Saturday, March 17 , 2018, 4:56 am | Fair 46º


Diane Dimond: Robert Mitton — Lost in the ‘Right to Die’ Debate

While many are debating whether more states should pass “right to die” laws, Robert Mitton is methodically planning his own death. Death on his terms, as he slips through the cracks of the current conversation about who qualifies for help in ending a life of unbearable pain.

Mitton, 59, has suffered from acute heart disease most of his life, the result of a near fatal childhood bout with rheumatic fever. Fifteen years ago, on Nov. 17, 1999, he finally agreed to allow surgeons to swap out his damaged aortic heart valve with a bovine replacement. He was told the cow valve had a shelf life of 10 to 15 years. Next week marks the expiration date for the lifesaving foreign body that lives in his chest.

“It’s in a holding condition now,”​ Mitton told me. But he knows he’s getting sicker, and he’s worried about his increasing heart gradient measurement.

“Zero is perfect, 30 is a problem and 50 is like you’re ready for surgery,” he said. Robert’s heart gradient is now at 55, but he insists he cannot go through another open-heart surgery. He just can’t.

“I don’t want to get ripped open again,” he said. “Recovery was brutal. It was a major ordeal, and there were just complications after complications.”

Some doctors might conclude Mitton is not suffering from a terminal illness, that his own anti-surgery choice is what plagues him. Robert believes he has the right to make his own health-care choices. He says that last March his cardiologist gave him paperwork allowing him access to hospice and other end-of-life medical attention because he is terminally ill.

Only five states have authorized the act of assisting critically ill people as they end their lives. Oregon, Vermont and Washington passed laws to that effect. Judges in Montana and New Mexico have issued rulings upholding the idea many call “assisted suicide.”

Robert lives in Colorado, a state that is currently considering passing a so-called “Death with Dignity” law. Robert bristles at the labels given to his situation.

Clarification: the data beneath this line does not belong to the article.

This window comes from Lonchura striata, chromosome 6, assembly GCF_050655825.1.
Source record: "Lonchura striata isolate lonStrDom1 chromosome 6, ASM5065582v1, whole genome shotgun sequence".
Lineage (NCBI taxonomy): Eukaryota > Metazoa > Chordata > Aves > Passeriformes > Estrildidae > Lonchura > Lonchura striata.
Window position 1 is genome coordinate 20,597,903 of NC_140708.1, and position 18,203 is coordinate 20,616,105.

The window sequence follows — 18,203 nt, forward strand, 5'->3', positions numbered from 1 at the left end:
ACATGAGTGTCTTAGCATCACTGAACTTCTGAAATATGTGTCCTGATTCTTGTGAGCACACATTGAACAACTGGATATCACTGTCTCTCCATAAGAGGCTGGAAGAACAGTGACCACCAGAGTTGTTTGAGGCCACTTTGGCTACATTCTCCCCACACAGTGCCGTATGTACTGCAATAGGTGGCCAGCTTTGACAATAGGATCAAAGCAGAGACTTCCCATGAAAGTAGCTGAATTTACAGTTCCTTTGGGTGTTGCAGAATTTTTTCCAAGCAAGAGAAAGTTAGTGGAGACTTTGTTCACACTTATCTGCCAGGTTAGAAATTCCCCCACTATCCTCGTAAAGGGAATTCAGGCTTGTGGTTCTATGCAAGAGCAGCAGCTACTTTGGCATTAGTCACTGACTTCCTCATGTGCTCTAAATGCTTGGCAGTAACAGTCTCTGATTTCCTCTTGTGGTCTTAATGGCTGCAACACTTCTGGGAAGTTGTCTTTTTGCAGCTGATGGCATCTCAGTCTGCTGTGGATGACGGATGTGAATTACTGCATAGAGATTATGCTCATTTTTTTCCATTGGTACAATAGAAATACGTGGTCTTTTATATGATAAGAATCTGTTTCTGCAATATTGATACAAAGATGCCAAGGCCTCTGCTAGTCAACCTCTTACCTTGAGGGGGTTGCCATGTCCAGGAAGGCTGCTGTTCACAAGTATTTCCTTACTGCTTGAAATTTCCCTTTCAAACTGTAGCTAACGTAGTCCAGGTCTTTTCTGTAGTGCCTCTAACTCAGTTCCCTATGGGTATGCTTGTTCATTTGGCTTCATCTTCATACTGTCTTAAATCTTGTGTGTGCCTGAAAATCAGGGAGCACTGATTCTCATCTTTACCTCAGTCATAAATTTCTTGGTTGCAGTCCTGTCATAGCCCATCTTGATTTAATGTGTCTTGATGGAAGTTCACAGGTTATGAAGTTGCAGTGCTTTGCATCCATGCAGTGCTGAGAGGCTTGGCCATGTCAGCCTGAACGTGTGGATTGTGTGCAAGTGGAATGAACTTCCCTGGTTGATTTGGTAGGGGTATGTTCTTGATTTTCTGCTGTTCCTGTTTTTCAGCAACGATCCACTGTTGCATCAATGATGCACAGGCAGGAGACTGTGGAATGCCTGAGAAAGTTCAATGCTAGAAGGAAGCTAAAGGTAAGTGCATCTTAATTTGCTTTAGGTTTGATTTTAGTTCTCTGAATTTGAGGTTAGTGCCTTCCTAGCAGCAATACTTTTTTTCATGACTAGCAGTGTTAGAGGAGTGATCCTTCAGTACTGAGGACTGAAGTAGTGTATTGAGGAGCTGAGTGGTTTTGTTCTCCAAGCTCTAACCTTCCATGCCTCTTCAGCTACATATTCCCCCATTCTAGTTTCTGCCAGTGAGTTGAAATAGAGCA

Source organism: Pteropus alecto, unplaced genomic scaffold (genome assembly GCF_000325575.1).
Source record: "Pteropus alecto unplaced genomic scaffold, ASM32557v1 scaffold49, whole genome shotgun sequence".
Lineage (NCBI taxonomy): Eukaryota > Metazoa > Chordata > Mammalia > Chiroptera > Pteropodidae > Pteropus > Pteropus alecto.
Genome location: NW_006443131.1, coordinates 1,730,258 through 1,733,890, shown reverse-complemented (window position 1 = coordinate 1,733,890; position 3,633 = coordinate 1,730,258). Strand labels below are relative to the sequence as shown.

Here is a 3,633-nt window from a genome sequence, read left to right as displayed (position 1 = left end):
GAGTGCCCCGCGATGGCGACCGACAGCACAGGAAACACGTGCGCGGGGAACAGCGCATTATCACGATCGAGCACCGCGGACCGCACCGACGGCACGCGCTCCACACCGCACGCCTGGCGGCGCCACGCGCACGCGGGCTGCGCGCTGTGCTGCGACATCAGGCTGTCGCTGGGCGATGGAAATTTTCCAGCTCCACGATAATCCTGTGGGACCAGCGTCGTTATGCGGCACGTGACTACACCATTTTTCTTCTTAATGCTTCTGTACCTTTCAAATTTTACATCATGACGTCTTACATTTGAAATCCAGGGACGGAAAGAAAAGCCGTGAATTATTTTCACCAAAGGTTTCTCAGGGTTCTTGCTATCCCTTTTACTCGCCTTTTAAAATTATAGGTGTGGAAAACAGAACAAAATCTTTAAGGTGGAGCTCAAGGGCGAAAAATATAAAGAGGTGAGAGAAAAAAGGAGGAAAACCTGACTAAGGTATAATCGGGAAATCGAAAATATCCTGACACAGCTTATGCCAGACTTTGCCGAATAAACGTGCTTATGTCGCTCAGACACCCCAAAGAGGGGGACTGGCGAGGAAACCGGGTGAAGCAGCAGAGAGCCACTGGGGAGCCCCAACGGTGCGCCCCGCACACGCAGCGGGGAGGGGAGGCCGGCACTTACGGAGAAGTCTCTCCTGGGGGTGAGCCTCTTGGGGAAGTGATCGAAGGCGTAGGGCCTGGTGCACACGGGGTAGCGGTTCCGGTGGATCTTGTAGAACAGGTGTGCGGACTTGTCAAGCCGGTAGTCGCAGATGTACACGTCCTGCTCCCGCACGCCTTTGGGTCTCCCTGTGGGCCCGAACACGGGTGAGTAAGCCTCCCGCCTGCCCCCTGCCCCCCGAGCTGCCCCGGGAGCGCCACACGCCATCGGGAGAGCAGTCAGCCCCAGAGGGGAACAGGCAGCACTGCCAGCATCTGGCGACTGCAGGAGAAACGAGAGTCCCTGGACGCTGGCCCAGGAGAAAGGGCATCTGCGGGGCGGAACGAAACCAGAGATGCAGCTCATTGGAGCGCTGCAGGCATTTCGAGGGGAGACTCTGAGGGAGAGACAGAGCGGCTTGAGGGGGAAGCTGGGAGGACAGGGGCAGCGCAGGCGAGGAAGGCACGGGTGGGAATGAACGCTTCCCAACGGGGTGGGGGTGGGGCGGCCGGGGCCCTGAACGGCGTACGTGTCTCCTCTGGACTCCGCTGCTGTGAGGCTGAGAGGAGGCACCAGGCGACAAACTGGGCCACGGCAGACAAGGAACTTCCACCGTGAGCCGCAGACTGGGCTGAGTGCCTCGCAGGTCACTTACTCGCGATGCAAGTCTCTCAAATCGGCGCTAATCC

“Assisted suicide is such a bad phrase,” he told me. He insists the word suicide should not be used at all.

“The term(s) self-determination or self-deliverance make a much better point,” he said. As Robert sees it, many people die with dignity, while few take the step he has been planning — to “self-deliver” from what he knows will be unbearable suffering.

“When I start swelling up and drowning in my own blood, then I’ll pull the switch,” he said with firm conviction in his voice.

When I asked about his exit strategy, Robert told me he’s already bought a canister of helium. Why helium, I wondered.

“Because it’s an inert gas where it won’t cause you any pain or crazy sensation,” he explained. “It’s like breathing air but not getting any oxygen. Within a couple of minutes you slip into a coma and you die right away. It’s a real painless way of going.”

He will have to put a plastic bag over his head to ensure he inhales only helium. As a single man, he will likely die alone.

Robert has only one slight hope for life. It’s a new and experimental valve replacement surgery but he couldn’t get an evaluation appointment at the Colorado University Medical Center until Dec. 8, close to a month after his bovine valve will have expired.

Look, we are all going to die. Most don’t openly talk about it, but Robert says we should. He keeps the conversation going via a blog with the subtitle, “2014 Is My Last Year Here.”

What keeps him going in the face of imminent death?

Robert smiles at the question. He once got invaluable advice from a man stricken with near total blindness. “He told me, ‘Don’t waste the suffering,’ and I’ve never forgotten that.”

That’s why Robert speaks out about the fragility of life and the importance of being in control when it’s time to let go of a life not worth living.

“It’s as much a right as all the other rights we have — food, clean water, shelter,” he told me. “Dignity and understanding must be given to all people, even the already dying.”

It’s not really about the laws we pass. It's about the understanding we extend to others, especially those on the cusp of death.

Diane Dimond is the author of Be Careful Who You Love: Inside the Michael Jackson Case. Contact her at [email protected], follow her on Twitter: @DiDimond, or click here to read previous columns. The opinions expressed are her own.

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